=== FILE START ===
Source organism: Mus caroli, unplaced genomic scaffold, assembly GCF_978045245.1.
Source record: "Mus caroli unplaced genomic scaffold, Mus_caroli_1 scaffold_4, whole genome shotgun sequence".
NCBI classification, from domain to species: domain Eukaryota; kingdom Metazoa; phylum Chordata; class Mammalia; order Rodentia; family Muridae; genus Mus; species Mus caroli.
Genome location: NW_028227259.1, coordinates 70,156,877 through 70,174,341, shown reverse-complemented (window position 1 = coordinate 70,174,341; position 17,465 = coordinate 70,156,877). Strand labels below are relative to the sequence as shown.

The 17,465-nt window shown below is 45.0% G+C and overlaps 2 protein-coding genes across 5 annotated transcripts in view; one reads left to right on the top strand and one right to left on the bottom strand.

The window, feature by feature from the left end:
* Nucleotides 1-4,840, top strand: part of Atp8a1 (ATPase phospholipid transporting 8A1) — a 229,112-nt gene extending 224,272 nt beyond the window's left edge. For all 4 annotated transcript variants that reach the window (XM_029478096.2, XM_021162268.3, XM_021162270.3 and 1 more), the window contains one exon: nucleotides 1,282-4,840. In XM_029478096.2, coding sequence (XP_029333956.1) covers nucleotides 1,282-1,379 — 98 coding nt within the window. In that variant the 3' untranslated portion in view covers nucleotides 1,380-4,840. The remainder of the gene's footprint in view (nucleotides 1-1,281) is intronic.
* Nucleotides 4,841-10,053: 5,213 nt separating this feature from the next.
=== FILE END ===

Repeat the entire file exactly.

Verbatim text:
Source organism: Mus caroli, unplaced genomic scaffold, assembly GCF_978045245.1.
Source record: "Mus caroli unplaced genomic scaffold, Mus_caroli_1 scaffold_4, whole genome shotgun sequence".
NCBI classification, from domain to species: domain Eukaryota; kingdom Metazoa; phylum Chordata; class Mammalia; order Rodentia; family Muridae; genus Mus; species Mus caroli.
Genome location: NW_028227259.1, coordinates 70,156,877 through 70,174,341, shown reverse-complemented (window position 1 = coordinate 70,174,341; position 17,465 = coordinate 70,156,877). Strand labels below are relative to the sequence as shown.

The 17,465-nt window shown below is 45.0% G+C and overlaps 2 protein-coding genes across 5 annotated transcripts in view; one reads left to right on the top strand and one right to left on the bottom strand.

The window, feature by feature from the left end:
* Nucleotides 1-4,840, top strand: part of Atp8a1 (ATPase phospholipid transporting 8A1) — a 229,112-nt gene extending 224,272 nt beyond the window's left edge. For all 4 annotated transcript variants that reach the window (XM_029478096.2, XM_021162268.3, XM_021162270.3 and 1 more), the window contains one exon: nucleotides 1,282-4,840. In XM_029478096.2, coding sequence (XP_029333956.1) covers nucleotides 1,282-1,379 — 98 coding nt within the window. In that variant the 3' untranslated portion in view covers nucleotides 1,380-4,840. The remainder of the gene's footprint in view (nucleotides 1-1,281) is intronic.
* Nucleotides 4,841-10,053: 5,213 nt separating this feature from the next.